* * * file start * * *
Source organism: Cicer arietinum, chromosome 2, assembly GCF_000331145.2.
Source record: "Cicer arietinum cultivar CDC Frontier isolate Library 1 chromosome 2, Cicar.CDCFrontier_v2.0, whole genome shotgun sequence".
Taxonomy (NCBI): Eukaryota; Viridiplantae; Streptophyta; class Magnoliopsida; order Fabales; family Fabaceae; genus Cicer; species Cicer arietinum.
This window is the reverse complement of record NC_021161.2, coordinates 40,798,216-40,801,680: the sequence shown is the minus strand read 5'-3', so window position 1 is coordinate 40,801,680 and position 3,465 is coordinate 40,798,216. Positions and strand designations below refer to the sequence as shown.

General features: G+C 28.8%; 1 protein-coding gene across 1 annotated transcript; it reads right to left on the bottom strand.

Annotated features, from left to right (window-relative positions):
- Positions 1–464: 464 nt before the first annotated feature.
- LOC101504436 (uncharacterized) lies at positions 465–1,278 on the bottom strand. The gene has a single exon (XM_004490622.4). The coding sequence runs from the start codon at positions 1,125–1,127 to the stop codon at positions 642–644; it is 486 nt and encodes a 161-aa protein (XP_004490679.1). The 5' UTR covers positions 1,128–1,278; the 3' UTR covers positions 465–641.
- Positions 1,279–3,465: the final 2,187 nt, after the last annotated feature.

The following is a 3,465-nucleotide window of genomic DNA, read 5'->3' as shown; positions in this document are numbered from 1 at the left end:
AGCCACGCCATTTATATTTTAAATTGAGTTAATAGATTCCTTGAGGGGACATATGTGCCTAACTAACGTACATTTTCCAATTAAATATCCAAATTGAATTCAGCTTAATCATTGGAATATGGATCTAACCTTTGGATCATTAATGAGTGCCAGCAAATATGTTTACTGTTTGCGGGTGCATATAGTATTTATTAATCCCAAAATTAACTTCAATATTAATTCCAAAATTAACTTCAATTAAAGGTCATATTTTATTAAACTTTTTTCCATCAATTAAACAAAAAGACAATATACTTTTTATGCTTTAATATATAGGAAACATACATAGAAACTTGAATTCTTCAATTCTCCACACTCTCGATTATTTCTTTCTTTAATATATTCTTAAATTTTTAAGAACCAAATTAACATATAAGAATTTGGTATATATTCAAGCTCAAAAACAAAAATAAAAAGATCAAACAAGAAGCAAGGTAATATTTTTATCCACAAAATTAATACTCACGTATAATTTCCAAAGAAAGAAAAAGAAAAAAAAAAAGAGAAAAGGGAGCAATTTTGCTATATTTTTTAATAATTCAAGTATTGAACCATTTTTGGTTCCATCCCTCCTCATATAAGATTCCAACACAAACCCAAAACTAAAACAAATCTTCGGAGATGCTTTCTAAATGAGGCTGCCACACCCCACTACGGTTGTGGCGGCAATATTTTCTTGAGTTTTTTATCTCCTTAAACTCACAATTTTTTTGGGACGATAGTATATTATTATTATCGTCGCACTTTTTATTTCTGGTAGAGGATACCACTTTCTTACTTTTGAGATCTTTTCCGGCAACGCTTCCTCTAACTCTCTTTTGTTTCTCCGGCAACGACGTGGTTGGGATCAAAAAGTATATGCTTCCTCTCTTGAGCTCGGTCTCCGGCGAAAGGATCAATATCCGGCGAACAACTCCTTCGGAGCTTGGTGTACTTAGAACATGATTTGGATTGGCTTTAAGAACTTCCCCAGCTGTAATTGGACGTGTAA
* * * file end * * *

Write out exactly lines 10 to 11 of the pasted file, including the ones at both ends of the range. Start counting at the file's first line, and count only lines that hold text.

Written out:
The following is a 3,465-nucleotide window of genomic DNA, read 5'->3' as shown; positions in this document are numbered from 1 at the left end:
AGCCACGCCATTTATATTTTAAATTGAGTTAATAGATTCCTTGAGGGGACATATGTGCCTAACTAACGTACATTTTCCAATTAAATATCCAAATTGAATTCAGCTTAATCATTGGAATATGGATCTAACCTTTGGATCATTAATGAGTGCCAGCAAATATGTTTACTGTTTGCGGGTGCATATAGTATTTATTAATCCCAAAATTAACTTCAATATTAATTCCAAAATTAACTTCAATTAAAGGTCATATTTTATTAAACTTTTTTCCATCAATTAAACAAAAAGACAATATACTTTTTATGCTTTAATATATAGGAAACATACATAGAAACTTGAATTCTTCAATTCTCCACACTCTCGATTATTTCTTTCTTTAATATATTCTTAAATTTTTAAGAACCAAATTAACATATAAGAATTTGGTATATATTCAAGCTCAAAAACAAAAATAAAAAGATCAAACAAGAAGCAAGGTAATATTTTTATCCACAAAATTAATACTCACGTATAATTTCCAAAGAAAGAAAAAGAAAAAAAAAAAGAGAAAAGGGAGCAATTTTGCTATATTTTTTAATAATTCAAGTATTGAACCATTTTTGGTTCCATCCCTCCTCATATAAGATTCCAACACAAACCCAAAACTAAAACAAATCTTCGGAGATGCTTTCTAAATGAGGCTGCCACACCCCACTACGGTTGTGGCGGCAATATTTTCTTGAGTTTTTTATCTCCTTAAACTCACAATTTTTTTGGGACGATAGTATATTATTATTATCGTCGCACTTTTTATTTCTGGTAGAGGATACCACTTTCTTACTTTTGAGATCTTTTCCGGCAACGCTTCCTCTAACTCTCTTTTGTTTCTCCGGCAACGACGTGGTTGGGATCAAAAAGTATATGCTTCCTCTCTTGAGCTCGGTCTCCGGCGAAAGGATCAATATCCGGCGAACAACTCCTTCGGAGCTTGGTGTACTTAGAACATGATTTGGATTGGCTTTAAGAACTTCCCCAGCTGTAATTGGACGTGTAA